My uncle worked at Burtonwood American Air Base and we were the envy of our friends with some of the unusual presents we received. One I remember is an "Erector Set", the American version of Meccano - who Meccano eventually bought out.

Newfooty was a rival to Subbuteo and at the time Subbuteo were changing over from flat cardboard figures to flat celluloid figures, Newfooty already had realistic figures.

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Dunno what you guys and gals are talking about but I remember getting this bad boy for my 17th birthday.

I spent the whole day trying to finish it but I was well chuffed once I mastered it.

11340553-9914447026609207.thumb.jpg.c26209348a2b2ea89b50547ad77b6f24.jpg

:default_smiley-angelic002:

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Very good John. I knew as soon as I hop it the button I was in trouble.

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Got the best meccano set ever on my tenth birthday, A series 2 landrover with a mechanical crane in the tub still playing with them.

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I wont admit to how many rooms my meccano has now spead to

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13 minutes ago, psychicsurveyor said:

Four grandchildren,  a box of Lego,  grandad gets an hours peace :default_smiley-angelic002:

 

20181019_194714.jpg

Get down on the carpet grandad and build something :default_biggrin:

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9 minutes ago, Jayfire said:

Get down on the carpet grandad and build something :default_biggrin:

They won't let me play
:default_dry:

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10 hours ago, webntweb said:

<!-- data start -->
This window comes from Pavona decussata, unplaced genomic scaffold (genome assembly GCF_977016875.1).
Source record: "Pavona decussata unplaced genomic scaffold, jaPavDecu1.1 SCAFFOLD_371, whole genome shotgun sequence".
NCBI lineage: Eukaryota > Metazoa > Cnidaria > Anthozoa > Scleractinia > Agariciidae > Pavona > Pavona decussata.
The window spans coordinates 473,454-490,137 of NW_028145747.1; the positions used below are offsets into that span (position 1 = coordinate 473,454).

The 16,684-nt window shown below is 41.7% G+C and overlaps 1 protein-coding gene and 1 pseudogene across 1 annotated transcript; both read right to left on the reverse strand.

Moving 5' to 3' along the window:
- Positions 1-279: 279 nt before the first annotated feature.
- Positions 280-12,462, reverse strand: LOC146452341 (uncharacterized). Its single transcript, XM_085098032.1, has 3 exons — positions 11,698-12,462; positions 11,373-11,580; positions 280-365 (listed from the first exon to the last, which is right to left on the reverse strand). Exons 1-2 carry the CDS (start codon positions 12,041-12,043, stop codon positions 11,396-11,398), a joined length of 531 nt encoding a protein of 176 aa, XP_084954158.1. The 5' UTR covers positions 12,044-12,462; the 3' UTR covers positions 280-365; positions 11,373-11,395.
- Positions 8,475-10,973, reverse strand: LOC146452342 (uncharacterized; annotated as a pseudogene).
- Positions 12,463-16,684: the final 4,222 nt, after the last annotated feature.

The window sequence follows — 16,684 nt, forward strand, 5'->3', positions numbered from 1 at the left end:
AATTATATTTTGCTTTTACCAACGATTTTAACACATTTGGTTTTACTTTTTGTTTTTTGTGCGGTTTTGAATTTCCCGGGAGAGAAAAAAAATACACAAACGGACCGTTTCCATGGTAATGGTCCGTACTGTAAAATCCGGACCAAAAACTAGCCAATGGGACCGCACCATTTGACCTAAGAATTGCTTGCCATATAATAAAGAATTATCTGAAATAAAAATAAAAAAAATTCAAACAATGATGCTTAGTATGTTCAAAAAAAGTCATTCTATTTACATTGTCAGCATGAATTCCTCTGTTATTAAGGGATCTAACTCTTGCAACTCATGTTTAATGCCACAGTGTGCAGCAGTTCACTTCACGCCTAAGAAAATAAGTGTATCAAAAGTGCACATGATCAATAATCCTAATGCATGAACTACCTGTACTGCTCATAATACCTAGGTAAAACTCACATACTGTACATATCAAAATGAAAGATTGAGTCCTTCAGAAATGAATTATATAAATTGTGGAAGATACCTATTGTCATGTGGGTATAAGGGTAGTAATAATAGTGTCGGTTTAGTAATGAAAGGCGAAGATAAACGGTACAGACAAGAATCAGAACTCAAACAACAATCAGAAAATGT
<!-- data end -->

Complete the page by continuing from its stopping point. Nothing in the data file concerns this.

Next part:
my friend had a building set of little individual bricks etc, which came with a cement and you actually stuck the bricks together. The cement was water soluble and when you wanted to dismantle your building you left the whole thing in water until is started coming apart.

I can remember my mate having some of this. I can't for the life in me remember what it was called??  Any idea??

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I found my old Mamod steam engine in the garage the other day when I was tidying up.  The plan is to fire it up next week when our grandson is staying with us for half term.  It looks basically intact although the whistle and steam valve are seized up solid and the water level plug  (which I improvised when I was 12 after losing the original) has corroded away to nothing,  The thread into which the plug screws looks ok so I have ordered a replacement - oh and the piston seems to have seized in the cylinder. Other than that the whole thing is covered with cobwebs,  the brasswork is badly tarnished and the chromed strap that holds the boiler into its cradle is rusty.  I have sprayed the seized valves and piston with plus gas and  soaked these plus the safety valve with light oil  and will repeat this treatment tomorrow.

I must have been 14 years old or so when this was last fired up, so it has been laying there unused for more than 50 years.  I will let you know how we get on.

 

 

 

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11 hours ago, grendel said:

I do, we never had any though - we had something called minibrix, rubber bricks that you built with much like lego.

Minibricks.jpg http://www.minibrix.com/

Lego - before lego.

They're the ones, Gren. Used to have a saucer of soapy water to hand, they were a bit tight when new!

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38 minutes ago, VetChugger said:

I can remember my mate having some of this. I can't for the life in me remember what it was called??  Any idea??

Brickplayer.

478710187_brick1.thumb.JPG.91aacab8f1ef8a52722309b65de42083.JPG